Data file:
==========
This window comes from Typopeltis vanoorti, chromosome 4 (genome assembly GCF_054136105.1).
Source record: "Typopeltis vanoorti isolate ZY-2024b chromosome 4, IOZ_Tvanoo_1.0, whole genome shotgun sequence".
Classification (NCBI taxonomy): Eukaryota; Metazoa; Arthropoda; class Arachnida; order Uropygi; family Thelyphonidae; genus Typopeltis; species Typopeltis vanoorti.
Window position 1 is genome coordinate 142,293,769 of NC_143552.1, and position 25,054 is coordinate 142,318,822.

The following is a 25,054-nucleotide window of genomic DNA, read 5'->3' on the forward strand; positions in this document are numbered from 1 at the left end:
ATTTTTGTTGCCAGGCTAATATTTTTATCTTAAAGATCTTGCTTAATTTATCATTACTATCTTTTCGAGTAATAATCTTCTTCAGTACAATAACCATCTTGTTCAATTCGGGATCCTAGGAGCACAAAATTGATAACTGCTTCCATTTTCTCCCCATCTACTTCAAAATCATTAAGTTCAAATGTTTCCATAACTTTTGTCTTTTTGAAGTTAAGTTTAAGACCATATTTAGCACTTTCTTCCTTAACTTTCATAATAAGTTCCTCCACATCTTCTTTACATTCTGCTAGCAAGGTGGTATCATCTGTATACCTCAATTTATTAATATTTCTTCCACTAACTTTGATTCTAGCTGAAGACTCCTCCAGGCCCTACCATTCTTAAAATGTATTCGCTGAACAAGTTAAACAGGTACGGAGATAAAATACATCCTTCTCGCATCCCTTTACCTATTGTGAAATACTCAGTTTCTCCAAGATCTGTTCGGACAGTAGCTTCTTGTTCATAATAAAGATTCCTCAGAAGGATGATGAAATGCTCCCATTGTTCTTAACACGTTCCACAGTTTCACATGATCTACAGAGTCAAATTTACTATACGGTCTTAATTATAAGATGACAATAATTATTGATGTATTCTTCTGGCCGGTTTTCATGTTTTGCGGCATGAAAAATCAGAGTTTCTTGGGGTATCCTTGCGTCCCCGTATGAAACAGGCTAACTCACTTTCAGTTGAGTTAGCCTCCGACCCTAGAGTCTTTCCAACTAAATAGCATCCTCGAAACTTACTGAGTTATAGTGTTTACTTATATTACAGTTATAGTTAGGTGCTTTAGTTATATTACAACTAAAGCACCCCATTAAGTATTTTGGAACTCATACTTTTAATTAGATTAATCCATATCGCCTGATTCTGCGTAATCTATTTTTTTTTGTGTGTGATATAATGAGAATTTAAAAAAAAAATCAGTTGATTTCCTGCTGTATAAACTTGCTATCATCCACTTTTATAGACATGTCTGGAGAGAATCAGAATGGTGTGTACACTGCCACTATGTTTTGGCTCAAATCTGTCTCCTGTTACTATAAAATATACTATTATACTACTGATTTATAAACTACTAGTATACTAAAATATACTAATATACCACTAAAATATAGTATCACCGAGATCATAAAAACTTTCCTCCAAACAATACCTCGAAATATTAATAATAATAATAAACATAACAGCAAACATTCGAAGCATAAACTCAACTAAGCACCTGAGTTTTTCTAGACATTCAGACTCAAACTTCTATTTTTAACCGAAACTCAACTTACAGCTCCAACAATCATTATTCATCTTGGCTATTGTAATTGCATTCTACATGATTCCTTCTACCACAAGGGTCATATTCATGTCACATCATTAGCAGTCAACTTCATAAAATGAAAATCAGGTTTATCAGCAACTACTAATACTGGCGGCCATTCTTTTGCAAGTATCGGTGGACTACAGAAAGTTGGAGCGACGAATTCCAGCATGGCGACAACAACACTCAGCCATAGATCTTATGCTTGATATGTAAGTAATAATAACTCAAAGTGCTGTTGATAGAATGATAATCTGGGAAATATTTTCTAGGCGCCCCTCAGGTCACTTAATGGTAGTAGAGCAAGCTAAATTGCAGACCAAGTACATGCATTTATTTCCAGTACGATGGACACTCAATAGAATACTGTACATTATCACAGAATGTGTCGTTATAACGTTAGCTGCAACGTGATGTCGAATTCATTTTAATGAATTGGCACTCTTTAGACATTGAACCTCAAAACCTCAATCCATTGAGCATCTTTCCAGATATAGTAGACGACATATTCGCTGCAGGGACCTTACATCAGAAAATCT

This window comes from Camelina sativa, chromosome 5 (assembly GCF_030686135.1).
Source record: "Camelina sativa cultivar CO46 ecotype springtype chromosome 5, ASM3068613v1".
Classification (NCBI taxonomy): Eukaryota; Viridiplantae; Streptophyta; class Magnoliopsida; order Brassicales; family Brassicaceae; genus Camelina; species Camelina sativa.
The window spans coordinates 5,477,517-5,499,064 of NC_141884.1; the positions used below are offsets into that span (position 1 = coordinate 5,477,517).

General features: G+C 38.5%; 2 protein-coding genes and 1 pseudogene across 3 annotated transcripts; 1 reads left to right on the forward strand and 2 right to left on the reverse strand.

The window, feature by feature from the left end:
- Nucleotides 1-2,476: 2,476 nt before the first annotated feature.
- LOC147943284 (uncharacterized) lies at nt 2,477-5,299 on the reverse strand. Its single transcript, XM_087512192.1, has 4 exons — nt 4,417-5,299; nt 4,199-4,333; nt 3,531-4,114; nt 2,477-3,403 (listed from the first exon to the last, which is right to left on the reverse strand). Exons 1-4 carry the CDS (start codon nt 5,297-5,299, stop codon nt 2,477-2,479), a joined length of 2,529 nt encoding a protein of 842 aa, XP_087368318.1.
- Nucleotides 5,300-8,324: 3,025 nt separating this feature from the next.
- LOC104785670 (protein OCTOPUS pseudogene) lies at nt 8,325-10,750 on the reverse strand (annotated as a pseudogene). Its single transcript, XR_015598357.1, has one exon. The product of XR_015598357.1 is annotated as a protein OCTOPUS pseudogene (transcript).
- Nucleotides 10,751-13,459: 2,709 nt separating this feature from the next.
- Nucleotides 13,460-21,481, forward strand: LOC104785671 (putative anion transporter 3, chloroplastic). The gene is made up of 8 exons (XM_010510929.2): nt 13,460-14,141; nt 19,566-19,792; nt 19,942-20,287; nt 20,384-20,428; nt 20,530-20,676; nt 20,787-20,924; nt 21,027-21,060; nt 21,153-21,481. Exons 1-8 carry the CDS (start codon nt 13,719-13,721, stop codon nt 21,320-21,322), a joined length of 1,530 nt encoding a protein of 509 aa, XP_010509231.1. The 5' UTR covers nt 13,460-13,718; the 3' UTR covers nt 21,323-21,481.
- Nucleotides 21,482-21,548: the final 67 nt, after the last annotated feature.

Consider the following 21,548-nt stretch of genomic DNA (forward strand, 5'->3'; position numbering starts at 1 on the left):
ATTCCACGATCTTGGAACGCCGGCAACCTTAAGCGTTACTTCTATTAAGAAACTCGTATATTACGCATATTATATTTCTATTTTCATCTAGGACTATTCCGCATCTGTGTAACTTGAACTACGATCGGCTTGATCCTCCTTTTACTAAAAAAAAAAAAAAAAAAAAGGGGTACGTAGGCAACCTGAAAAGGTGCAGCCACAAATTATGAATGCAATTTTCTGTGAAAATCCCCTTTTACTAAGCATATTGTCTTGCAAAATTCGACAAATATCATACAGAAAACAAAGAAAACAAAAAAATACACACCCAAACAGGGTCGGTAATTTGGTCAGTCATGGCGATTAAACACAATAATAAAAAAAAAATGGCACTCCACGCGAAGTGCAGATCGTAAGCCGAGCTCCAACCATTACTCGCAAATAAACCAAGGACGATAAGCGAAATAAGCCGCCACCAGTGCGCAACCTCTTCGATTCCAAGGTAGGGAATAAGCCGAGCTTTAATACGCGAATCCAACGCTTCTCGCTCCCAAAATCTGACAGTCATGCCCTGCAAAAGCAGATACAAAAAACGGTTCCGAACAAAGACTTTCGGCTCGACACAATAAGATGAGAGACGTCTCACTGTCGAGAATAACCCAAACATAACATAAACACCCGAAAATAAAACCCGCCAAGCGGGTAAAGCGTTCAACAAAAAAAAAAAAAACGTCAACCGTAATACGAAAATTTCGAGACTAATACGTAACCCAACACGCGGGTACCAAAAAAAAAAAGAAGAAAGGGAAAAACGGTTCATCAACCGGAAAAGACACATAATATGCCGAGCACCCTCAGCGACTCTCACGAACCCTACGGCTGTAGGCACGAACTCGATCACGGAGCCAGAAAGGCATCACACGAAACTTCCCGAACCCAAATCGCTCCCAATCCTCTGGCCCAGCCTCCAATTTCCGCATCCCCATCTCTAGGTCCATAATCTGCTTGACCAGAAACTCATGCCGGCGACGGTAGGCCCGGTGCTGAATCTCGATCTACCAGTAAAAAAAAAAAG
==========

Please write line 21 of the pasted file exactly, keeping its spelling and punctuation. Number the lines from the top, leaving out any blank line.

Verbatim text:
ATTCCACGATCTTGGAACGCCGGCAACCTTAAGCGTTACTTCTATTAAGAAACTCGTATATTACGCATATTATATTTCTATTTTCATCTAGGACTATTCCGCATCTGTGTAACTTGAACTACGATCGGCTTGATCCTCCTTTTACTAAAAAAAAAAAAAAAAAAAAGGGGTACGTAGGCAACCTGAAAAGGTGCAGCCACAAATTATGAATGCAATTTTCTGTGAAAATCCCCTTTTACTAAGCATATTGTCTTGCAAAATTCGACAAATATCATACAGAAAACAAAGAAAACAAAAAAATACACACCCAAACAGGGTCGGTAATTTGGTCAGTCATGGCGATTAAACACAATAATAAAAAAAAAATGGCACTCCACGCGAAGTGCAGATCGTAAGCCGAGCTCCAACCATTACTCGCAAATAAACCAAGGACGATAAGCGAAATAAGCCGCCACCAGTGCGCAACCTCTTCGATTCCAAGGTAGGGAATAAGCCGAGCTTTAATACGCGAATCCAACGCTTCTCGCTCCCAAAATCTGACAGTCATGCCCTGCAAAAGCAGATACAAAAAACGGTTCCGAACAAAGACTTTCGGCTCGACACAATAAGATGAGAGACGTCTCACTGTCGAGAATAACCCAAACATAACATAAACACCCGAAAATAAAACCCGCCAAGCGGGTAAAGCGTTCAACAAAAAAAAAAAAAACGTCAACCGTAATACGAAAATTTCGAGACTAATACGTAACCCAACACGCGGGTACCAAAAAAAAAAAGAAGAAAGGGAAAAACGGTTCATCAACCGGAAAAGACACATAATATGCCGAGCACCCTCAGCGACTCTCACGAACCCTACGGCTGTAGGCACGAACTCGATCACGGAGCCAGAAAGGCATCACACGAAACTTCCCGAACCCAAATCGCTCCCAATCCTCTGGCCCAGCCTCCAATTTCCGCATCCCCATCTCTAGGTCCATAATCTGCTTGACCAGAAACTCATGCCGGCGACGGTAGGCCCGGTGCTGAATCTCGATCTACCAGTAAAAAAAAAAAG